- Category : Political
- Type : Manifesting Generator
- Profile : 3/5 - Martyr / Heretic
- Definition : Single
- Incarnation Cross : Tension 1
- Birth Time Accuracy : AA
James Daniel "Dan" Quayle (born February 4, 1947) was the forty-fourth Vice President of the United States under George H. W. Bush (1989–1993). He unsuccessfully sought the Republican Party Presidential nomination in 2000.
Quayle was born in Indianapolis, Indiana to Martha Corinne Pulliam and James C. Quayle. He has often been incorrectly referred to as James Daniel Quayle III. In his memoirs, he points out that his birth name was simply James Daniel Quayle. The name Quayle originates from the Isle of Man.
His maternal grandfather, Eugene C. Pulliam, was a wealthy and influential publishing magnate who founded Central Newspapers, Inc., owner of over a dozen major newspapers such as the Arizona Republic and The Indianapolis Star. James C. Quayle moved his family to Arizona in 1955 to run a branch of family's publishing empire. While the Quayle family was very wealthy, Dan Quayle was less so; his total net worth by the time of his election in 1988 was less than a million dollars.
After spending much of his youth in Arizona, he graduated from Huntington High School in Huntington, Indiana in 1965. He then matriculated at DePauw University, where he received his B.A. degree in political science in 1969, and where he was a member of the fraternity Delta Kappa Epsilon. After receiving his degree, Quayle joined the Indiana Army National Guard and served from 1969–1975, attaining the rank of Sergeant. While serving in the Guard, he earned a Juris Doctor (J.D.) degree in 1974 at Indiana University School of Law Indianapolis. For a short while, he returned to Arizona and taught graduate courses at the Thunderbird School of Global Management.
Quayle's public service began in July 1971 when he became an investigator for the Consumer Protection Division of the Indiana Attorney General's Office. Later that year, he became an administrative assistant to Governor Edgar Whitcomb. From 1973 to 1974, he was the Director of the Inheritance Tax Division of the Indiana Department of Revenue. Upon receiving his law degree, Quayle worked as associate publisher of his family's newspaper, the Huntington Herald-Press, and practiced law with his wife in Huntington.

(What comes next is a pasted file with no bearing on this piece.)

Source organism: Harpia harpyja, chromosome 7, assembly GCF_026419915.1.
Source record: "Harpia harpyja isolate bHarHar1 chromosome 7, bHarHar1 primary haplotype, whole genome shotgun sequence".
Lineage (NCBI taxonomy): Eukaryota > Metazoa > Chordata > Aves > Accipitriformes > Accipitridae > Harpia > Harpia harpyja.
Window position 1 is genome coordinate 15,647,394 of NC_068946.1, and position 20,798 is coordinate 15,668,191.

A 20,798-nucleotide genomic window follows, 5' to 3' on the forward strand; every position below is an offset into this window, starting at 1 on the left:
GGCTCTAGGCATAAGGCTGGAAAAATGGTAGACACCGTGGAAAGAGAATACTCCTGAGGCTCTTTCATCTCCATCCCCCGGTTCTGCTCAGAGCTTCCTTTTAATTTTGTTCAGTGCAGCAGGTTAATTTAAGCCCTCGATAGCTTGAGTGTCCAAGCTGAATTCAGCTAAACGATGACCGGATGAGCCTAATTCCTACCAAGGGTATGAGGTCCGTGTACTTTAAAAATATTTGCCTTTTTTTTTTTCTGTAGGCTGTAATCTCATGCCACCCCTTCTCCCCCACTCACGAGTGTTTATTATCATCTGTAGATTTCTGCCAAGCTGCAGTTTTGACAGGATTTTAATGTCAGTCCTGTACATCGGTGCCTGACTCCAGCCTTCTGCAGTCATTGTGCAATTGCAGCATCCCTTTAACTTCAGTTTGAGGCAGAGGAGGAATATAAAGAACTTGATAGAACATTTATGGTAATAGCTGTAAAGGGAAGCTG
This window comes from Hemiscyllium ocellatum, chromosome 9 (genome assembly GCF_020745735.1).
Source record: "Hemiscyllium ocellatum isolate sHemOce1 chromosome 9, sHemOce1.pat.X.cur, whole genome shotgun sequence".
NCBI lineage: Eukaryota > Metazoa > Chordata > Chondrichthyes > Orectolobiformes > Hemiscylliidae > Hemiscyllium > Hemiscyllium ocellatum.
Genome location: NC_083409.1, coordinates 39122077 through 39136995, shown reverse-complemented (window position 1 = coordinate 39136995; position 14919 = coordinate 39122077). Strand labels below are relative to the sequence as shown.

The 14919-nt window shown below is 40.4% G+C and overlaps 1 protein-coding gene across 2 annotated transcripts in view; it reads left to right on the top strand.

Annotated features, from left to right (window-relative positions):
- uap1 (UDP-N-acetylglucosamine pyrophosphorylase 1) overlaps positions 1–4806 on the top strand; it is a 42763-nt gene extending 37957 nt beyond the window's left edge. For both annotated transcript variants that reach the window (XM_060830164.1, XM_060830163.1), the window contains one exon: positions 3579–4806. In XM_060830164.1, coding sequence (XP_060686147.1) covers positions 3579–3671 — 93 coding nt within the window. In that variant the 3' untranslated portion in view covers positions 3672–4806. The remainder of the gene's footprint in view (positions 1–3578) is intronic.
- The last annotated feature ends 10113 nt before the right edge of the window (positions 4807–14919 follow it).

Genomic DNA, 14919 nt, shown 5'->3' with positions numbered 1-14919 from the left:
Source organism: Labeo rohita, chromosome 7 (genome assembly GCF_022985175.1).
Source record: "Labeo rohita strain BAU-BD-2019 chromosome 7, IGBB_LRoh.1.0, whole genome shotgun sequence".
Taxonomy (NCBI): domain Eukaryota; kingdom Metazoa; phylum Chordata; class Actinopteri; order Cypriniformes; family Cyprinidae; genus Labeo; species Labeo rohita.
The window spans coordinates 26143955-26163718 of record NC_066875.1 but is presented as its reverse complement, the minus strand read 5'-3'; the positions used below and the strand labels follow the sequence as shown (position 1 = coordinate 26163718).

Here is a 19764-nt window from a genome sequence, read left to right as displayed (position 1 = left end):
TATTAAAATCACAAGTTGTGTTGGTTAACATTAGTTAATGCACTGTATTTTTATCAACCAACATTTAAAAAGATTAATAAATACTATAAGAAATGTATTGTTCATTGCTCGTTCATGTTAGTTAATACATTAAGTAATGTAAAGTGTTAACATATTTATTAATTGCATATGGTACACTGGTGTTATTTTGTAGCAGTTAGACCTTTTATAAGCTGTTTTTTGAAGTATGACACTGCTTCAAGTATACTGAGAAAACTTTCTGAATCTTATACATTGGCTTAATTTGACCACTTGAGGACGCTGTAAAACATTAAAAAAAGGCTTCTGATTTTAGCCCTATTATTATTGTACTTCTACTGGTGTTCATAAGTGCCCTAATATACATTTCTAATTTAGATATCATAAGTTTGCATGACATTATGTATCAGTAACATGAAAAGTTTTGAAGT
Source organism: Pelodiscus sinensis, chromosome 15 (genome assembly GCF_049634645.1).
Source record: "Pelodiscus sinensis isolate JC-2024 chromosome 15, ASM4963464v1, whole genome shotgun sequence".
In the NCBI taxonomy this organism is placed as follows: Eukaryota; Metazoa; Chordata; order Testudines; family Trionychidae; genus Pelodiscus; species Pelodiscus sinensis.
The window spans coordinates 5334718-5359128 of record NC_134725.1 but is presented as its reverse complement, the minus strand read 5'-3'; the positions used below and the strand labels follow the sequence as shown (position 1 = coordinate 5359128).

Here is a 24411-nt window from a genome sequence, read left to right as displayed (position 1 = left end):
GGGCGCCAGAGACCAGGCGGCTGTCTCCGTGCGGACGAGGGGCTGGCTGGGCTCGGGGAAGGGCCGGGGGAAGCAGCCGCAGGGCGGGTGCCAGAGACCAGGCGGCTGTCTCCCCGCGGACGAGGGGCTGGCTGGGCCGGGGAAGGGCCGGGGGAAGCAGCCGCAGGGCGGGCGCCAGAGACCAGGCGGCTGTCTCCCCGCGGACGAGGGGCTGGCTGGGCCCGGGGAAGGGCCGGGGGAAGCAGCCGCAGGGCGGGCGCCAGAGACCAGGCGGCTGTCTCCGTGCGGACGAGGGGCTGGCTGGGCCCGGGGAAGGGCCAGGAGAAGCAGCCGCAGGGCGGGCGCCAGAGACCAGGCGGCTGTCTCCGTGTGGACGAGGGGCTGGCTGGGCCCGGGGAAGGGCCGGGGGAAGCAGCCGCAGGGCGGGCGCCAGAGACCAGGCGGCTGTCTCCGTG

Early political career
In 1976, Quayle was elected to the U.S. Congress from Indiana's Fourth Congressional District, defeating eight-term incumbent Democrat J. Edward Roush. He won reelection in 1978 by the greatest percentage margin ever achieved to that date in the northeast Indiana district. In 1980, at age 33, Quayle became the youngest person ever elected to the U.S. Senate from the state of Indiana, defeating three-term incumbent Democrat Birch Bayh. Making Indiana political history again, Quayle was reelected to the Senate in 1986 with the largest margin ever achieved to that date by a candidate in a statewide Indiana race.
In 1986, Quayle received much criticism from his fellow Senators for championing the cause of Daniel Manion, a candidate for a federal appellate judgeship, who was in law school one year above Quayle. The American Bar Association had evaluated him as unqualified. Manion was nominated for U. S. Court of Appeals for the Seventh Circuit by President Ronald Reagan on February 21, 1986, and confirmed by the Senate on June 26, 1986. As of 2006, Manion continues to serve on the Seventh Circuit.
At the 1988 Republican National Convention in New Orleans, Louisiana, George H. W. Bush called on Quayle to be his running mate in the general election. This decision was criticized by many who felt that Quayle did not have enough experience to be President should something happen to Bush. Questions were raised about Quayle's use of family connections to get into the Indiana National Guard and thus avoid possible combat service in the Vietnam War.
Quayle was widely characterized as a buffoon by his political opponents during his tenure as vice president. Criticism and ridicule of Quayle reached an apogee after the campaign's televised vice-presidential debate, in which Quayle compared his amount of Congressional experience to that of John F. Kennedy when he was running for president. Democratic candidate Lloyd Bentsen said in rebuttal, "Senator, I served with Jack Kennedy. I knew Jack Kennedy. Jack Kennedy was a friend of mine. Senator, you're no Jack Kennedy," to which a noticeably angry Quayle replied, "That was really uncalled for, Senator," as both applause and boos were heard from the debate audience. Bentsen replied that it was Quayle who had made the initial comparison. Quayle's reaction to Bentsen's comment was played and replayed by the Democrats in their subsequent television ads as an announcer intoned: "Quayle: just a heartbeat away." Comedians riffed on the exchange, and an increasing number of editorial cartoons depicted Quayle as an infant or child. The jibes, however, failed to derail the Republican campaign. Although Republicans were trailing by up to 15 points in public opinion polls taken prior to the convention, the Bush/Quayle ticket went on to win the November election by a decisive 53-46 margin, sweeping 40 states and capturing 426 electoral votes.
On February 9, 1989 President Bush named Quayle head of the Council on Competitiveness. In contrast with his successors, Vice Presidents Gore and Cheney, Quayle had a limited role in policymaking.